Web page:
Physical therapy and allied treatments of Rehabilitation Medicine can help restore one’s functional capacity and productivity. Beneficiaries include those recuperating from strokes, prolonged debility, sports injuries, automobile and motorcycle accidents, amputees, and many other with joint disease and reduced mobility
By Henrylito D. Tacio
Hollywood actress Patricia Neal suffered a series of near-fatal strokes in 1965. Though pregnant at the time of the first stroke, she bore a normal child. She resumed her acting career in 1968 and received an Academy Award nomination for a leading role for her tour de force performance in The Subject Was Roses.
American president Dwight David Eisenhower made a quick and complete recovery from stroke in 1955. The following year, he was reelected a second presidential term. In retirement, he remained active in politics and wrote three books. An avid golfer, he scored his only hole in one in 1968, 13 years after his stroke and a year before his death.
George Frederick Handel, a German-British composer, suffered a stroke in 1737, at age 52. Five years later, he composed The Messiah and continued to compose until his death in 1759.
What do the three people had one thing in common – aside from stroke? They all underwent rehabilitation services.
“The need for rehabilitation crosses all age groups, although the type, level, and goals of rehabilitation often differ,” explains The Merck Manual of Medical Information. “People with chronic impairments, often older people, have different goals, require less intensive rehabilitation or a longer period of rehabilitation, and need different types of therapy than do younger people.” Occupational therapy, the treatment of any pain and inflammation and physical therapy are the focus of rehabilitation.
Occupational therapy is intended to enhance a person’s ability to perform basic self-care activities, useful work and leisure activities. Techniques used to treat pain and inflammation includes heat therapy, cold therapy, electrical stimulation, traction, massage, and acupuncture.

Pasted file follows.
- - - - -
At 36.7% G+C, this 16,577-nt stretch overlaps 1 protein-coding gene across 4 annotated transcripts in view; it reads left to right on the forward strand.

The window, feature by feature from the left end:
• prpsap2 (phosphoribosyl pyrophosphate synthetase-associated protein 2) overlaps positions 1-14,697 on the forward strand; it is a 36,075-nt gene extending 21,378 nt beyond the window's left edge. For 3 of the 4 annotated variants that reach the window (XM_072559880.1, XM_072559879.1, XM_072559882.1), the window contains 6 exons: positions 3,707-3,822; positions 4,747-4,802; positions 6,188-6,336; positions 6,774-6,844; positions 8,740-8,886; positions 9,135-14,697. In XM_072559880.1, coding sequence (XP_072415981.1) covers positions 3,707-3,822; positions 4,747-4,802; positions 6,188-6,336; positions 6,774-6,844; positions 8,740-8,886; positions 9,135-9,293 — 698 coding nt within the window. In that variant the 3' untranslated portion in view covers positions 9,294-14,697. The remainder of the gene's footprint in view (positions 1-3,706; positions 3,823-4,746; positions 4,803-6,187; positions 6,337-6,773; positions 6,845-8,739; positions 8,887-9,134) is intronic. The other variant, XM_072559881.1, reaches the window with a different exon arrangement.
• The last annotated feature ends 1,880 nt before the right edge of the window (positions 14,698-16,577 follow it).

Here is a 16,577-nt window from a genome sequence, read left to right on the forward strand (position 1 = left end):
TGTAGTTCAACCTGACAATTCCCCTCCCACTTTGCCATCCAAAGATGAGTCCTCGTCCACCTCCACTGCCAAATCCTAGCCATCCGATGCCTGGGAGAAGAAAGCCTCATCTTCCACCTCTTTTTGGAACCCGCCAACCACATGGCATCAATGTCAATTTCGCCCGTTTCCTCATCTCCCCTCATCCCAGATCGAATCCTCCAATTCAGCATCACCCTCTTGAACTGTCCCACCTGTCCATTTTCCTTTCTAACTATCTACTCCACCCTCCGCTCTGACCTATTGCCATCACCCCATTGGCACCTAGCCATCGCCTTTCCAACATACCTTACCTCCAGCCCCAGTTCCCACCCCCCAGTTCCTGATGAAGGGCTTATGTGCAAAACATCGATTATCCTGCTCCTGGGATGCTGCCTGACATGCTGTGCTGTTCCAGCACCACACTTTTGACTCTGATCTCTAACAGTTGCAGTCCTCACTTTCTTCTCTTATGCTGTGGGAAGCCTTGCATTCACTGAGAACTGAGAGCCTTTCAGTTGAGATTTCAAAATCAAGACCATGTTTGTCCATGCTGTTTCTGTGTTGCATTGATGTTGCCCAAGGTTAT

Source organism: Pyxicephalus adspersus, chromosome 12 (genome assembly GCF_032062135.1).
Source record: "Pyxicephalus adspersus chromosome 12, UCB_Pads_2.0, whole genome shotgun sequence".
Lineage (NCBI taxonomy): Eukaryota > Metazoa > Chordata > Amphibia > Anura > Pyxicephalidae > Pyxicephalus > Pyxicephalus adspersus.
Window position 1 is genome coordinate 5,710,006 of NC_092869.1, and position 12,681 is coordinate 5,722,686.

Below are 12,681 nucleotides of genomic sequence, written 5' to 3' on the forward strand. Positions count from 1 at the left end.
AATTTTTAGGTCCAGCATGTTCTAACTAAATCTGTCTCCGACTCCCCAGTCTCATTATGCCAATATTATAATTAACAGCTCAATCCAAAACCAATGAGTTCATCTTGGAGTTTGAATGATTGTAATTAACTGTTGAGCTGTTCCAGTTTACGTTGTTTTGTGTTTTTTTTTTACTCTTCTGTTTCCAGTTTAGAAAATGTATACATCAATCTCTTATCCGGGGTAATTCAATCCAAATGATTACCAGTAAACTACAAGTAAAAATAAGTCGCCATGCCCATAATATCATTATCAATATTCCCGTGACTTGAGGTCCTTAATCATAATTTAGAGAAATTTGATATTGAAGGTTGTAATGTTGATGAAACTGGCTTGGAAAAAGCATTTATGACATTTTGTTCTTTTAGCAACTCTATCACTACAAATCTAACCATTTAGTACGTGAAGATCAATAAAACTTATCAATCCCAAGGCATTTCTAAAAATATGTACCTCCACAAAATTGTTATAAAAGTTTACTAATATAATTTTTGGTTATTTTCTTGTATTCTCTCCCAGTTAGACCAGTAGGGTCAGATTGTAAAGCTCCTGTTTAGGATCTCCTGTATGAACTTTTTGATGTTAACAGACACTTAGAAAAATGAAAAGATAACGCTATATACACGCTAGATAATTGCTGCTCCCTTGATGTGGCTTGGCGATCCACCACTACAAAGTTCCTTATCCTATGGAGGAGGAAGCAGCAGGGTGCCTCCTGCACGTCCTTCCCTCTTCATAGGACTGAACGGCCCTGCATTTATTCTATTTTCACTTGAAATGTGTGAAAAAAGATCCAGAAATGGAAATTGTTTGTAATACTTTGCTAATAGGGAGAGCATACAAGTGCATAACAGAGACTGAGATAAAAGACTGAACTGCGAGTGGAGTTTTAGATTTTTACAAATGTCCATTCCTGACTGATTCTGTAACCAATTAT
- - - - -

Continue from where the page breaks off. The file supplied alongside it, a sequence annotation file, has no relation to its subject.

Physical therapy (PT), also known as physiotherapy, is needed as rehab after a stroke, accident, injury, or surgery. “Your doctor might suggest this type of treatment if you’ve had an injury or illness that makes it hard to do daily tasks,” says the website, WebMD.com.
PT may also be needed in the following instances: relieve pain, improve movement or ability, prevent or recover from a sports injury, prevent disability or surgery, work on balance to prevent a slip or fall, manage a chronic illness (like diabetes, heart disease, or arthritis), recover after giving birth, control the bowels or bladder, adapt to an artificial limb, learn to use assistive devices like a walker or cane, and get a splint or brace.
PT is one of the allied health professions that remediates impairments and promotes mobility and function. Physical therapy is used to improve a patient’s quality of life through examination, diagnosis, prognosis and physical intervention. It is performed by physical therapists (known as physiotherapists in many countries).
“Physicians like Hippocrates and later Galen are believed to have been the first practitioners of physical therapy, advocating massage, manual therapy techniques and hydrotherapy to treat people in 460 BC,” Wikipedia, the free encyclopedia, points out. “After the development of orthopedics in the eighteenth century, machines were developed to treat gout and similar diseases by systematic exercise of the joints, similar to later developments in physical therapy.”
However, the earliest documented origins of actual physical therapy as a professional group date back to Per Henrik Ling, “Father of Swedish Gymnastics,” who founded the Royal Central Institute of Gymnastics in 1813 for manipulation and exercise. Other countries soon followed.
Modern physical therapy was established towards the end of the 19th century due to events that had an effect on a global scale, which called for rapid advances in physical therapy.
“Physical therapy involves exercising and manipulating the body,” the Merck manual states. Techniques include range-of-motion exercises, muscle-strengthening exercises, coordination exercises, ambulation (walking) exercises, general conditioning exercises, transfer training, and use of a tilt table.